Explore our boardwalk which takes you through the Cypress Dome with a knowledgeable guide. As you walk our mile-long boardwalk, you’ll discover the Florida Everglades and how Seminoles used the ecosystem’s resources to survive and thrive.

*Perfect for all ages. Wheelchairs are available for those who wish to use them.

Boardwalk

Crafts

Beaded Bracelet (30 minutes)

Be inspired by Seminole beadwork to create your own beaded bracelet.

*This activity is great for all ages.

Beaded Keychain (45 minutes)

Create your own beaded keychain using Seminole colors.

*This activity is best for 4th grade and up.

Everglades Watercolors (45 minutes-1 hour)

Discover Seminole artists and how they’ve been inspired by the Florida Everglades. An instructor will show you how you can create your own Everglades painting using watercolor pencils.

*This activity is best for adults.

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Games

Knee Bone (20 minutes)

Toss the knee bone of a cow into the air to see where it lands and how many points you can get!

*This activity can be played by preschoolers and up.

Tools of Survival (30 minutes)

Would you survive the Seminole Wars? Find out with this card based game.

*This activity is best for 4th grade and up.

Tools of Survival

We Are Here (30 minutes)

Piece together a puzzle showcasing how Seminole Tribal government functions while exploring our newest exhibit that highlights the many Tribal departments.

*This activity is best for 4th grade and up.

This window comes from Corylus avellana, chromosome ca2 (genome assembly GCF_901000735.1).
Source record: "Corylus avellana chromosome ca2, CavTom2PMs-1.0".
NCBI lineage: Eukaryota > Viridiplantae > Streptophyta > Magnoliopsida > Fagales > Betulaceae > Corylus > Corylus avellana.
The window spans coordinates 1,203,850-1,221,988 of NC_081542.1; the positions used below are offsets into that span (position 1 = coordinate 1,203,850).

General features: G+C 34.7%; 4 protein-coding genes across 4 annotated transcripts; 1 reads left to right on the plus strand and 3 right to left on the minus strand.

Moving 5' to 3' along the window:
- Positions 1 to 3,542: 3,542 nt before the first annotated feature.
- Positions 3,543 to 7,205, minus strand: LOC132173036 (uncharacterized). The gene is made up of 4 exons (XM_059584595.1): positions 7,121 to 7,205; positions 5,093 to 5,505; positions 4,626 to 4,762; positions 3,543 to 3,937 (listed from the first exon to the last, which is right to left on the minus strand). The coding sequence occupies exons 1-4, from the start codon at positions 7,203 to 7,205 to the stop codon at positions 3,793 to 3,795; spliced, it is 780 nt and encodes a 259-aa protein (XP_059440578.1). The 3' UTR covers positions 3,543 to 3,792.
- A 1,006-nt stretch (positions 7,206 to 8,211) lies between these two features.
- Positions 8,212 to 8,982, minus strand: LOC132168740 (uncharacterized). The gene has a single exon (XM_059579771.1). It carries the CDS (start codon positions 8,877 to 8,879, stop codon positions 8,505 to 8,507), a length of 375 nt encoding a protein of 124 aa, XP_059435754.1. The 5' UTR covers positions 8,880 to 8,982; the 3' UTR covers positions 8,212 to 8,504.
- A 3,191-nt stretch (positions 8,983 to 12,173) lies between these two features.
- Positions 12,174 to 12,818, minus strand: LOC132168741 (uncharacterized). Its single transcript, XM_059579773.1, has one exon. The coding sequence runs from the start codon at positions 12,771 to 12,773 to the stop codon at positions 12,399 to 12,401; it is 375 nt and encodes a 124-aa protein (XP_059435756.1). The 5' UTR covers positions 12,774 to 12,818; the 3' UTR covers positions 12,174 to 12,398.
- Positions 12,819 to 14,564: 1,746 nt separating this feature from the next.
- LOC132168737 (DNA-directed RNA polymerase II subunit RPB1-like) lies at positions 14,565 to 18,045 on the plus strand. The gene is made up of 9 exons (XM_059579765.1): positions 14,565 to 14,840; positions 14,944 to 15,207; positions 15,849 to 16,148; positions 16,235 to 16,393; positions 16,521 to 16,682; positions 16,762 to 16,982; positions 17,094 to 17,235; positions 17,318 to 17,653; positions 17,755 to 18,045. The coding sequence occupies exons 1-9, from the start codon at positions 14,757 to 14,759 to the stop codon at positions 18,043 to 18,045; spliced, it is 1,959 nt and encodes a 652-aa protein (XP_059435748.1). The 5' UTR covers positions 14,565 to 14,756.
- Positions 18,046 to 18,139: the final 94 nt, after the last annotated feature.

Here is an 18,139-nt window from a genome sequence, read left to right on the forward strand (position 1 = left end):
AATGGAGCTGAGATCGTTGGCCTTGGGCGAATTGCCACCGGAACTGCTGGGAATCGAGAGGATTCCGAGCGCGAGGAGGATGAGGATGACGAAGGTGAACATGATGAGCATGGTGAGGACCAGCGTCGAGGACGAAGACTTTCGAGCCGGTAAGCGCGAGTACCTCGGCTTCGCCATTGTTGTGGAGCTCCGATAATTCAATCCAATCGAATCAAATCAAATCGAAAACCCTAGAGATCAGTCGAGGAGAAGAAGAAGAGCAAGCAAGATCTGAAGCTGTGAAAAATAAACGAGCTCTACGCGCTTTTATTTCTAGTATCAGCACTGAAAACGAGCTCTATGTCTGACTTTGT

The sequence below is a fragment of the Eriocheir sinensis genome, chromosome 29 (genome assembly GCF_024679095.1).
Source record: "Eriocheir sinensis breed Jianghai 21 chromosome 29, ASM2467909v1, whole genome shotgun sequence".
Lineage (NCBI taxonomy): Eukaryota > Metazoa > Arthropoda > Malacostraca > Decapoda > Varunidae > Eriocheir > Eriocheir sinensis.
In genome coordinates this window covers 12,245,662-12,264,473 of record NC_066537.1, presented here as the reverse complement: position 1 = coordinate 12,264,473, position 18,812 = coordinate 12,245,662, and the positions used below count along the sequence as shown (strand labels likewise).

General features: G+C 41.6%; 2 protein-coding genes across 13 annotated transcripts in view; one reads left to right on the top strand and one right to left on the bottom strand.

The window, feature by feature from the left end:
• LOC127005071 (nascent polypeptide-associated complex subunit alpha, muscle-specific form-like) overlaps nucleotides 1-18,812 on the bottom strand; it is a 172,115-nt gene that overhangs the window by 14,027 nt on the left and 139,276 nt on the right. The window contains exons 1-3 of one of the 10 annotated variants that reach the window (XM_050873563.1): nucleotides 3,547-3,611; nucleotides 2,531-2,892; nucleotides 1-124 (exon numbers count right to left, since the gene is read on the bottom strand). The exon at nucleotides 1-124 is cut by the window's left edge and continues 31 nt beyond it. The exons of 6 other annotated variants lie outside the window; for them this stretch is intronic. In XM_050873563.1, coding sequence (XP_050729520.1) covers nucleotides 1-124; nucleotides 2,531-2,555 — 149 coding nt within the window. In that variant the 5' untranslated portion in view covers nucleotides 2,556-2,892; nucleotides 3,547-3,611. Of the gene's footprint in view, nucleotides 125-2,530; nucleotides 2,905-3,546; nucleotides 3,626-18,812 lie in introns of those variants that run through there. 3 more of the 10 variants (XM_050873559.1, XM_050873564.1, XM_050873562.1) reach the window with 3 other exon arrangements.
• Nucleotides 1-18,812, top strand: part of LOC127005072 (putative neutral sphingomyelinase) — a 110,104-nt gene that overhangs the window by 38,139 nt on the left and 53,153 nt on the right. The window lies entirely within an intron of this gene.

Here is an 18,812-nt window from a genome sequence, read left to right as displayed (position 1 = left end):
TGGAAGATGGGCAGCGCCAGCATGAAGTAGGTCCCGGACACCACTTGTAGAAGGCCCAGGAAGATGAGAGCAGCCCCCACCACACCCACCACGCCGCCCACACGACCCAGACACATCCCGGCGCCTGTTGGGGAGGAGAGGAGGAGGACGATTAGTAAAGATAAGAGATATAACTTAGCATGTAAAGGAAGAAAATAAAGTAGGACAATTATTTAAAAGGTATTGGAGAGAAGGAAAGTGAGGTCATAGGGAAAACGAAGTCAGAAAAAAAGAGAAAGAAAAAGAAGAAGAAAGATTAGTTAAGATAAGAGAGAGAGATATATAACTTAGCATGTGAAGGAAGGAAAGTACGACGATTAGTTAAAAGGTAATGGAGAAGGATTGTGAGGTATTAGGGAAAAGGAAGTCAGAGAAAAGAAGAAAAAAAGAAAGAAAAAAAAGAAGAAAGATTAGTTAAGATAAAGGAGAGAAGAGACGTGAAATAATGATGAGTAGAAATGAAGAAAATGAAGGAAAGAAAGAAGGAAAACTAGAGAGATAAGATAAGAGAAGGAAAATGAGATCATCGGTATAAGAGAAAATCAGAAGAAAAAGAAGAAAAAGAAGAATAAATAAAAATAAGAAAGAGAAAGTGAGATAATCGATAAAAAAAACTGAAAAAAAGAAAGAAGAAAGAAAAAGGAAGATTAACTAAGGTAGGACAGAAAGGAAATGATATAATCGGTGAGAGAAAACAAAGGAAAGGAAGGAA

How much does it cost?

Rates vary for student versus adult groups and all group packages start at just $5 a person. Check out our website for a detailed breakdown of package prices, or call/email us today for a personalized quote!

Through our Culture Access Program, we also provide gallery and boardwalk tours free of charge for Title 1 Schools and non-profit organizations serving low income, disadvantaged youth, or at risk persons.

Are meals provided?

The Museum doesn’t offer concessions. However, you are more than welcome to bring your own lunch and use our picnic area. You may also consider scheduling lunch at the Swamp Water Café inside Billie Swamp Safari.

Does the Museum have a Gift Shop?

The Museum does have a store where you can find custom Native American keepsakes to help you reminisce about your visit. If you are limited on time, consider purchasing our Museum Store Goodie Bags. Simply complete an order form in advance of your visit and pick the items up when you come. You can also order anytime online at the Ah-Tah-Thi-Ki Museum Store.

Museum Store Goodie Bag

What else should I know about visiting?

Make sure to give yourself enough time to get to the Museum as we are located on the Big Cypress Seminole Reservation. You can find directions here: https://www.ahtahthiki.com/downloads/AhTahThiKi_Map_2016_prf2.pdf.

You may wish to a bring a sweater since it can get cold in the Museum.  For boardwalk tours, consider bringing along bug spray, sunscreen, and cash for purchasing items in the village.

Review the rules with your group before visiting. No food or drinks besides water are allowed inside the Museum. Photography is allowed, but flash photography is not permitted inside the galleries.

On your trip out to Big Cypress, we highly recommend making a day of it by also visiting Billie Swamp Safari.  Our Everglades Adventure Park, also owned and operated by the Seminole Tribe of Florida, is only 3 miles away!  Call them at 863-983-6101 to schedule your experience which may include an airboat and/swamp buggy ride, along with wildlife presentations.

Where can I stay overnight?

For overnight visits, we have two major options.  You can rent private chickees or chickee dorms at Billie Swamp Safari. You can also rent a cabin, tent space, or RV spot at the Big Cypress RV Resort by calling 863-983-1330.

We hope to see you soon!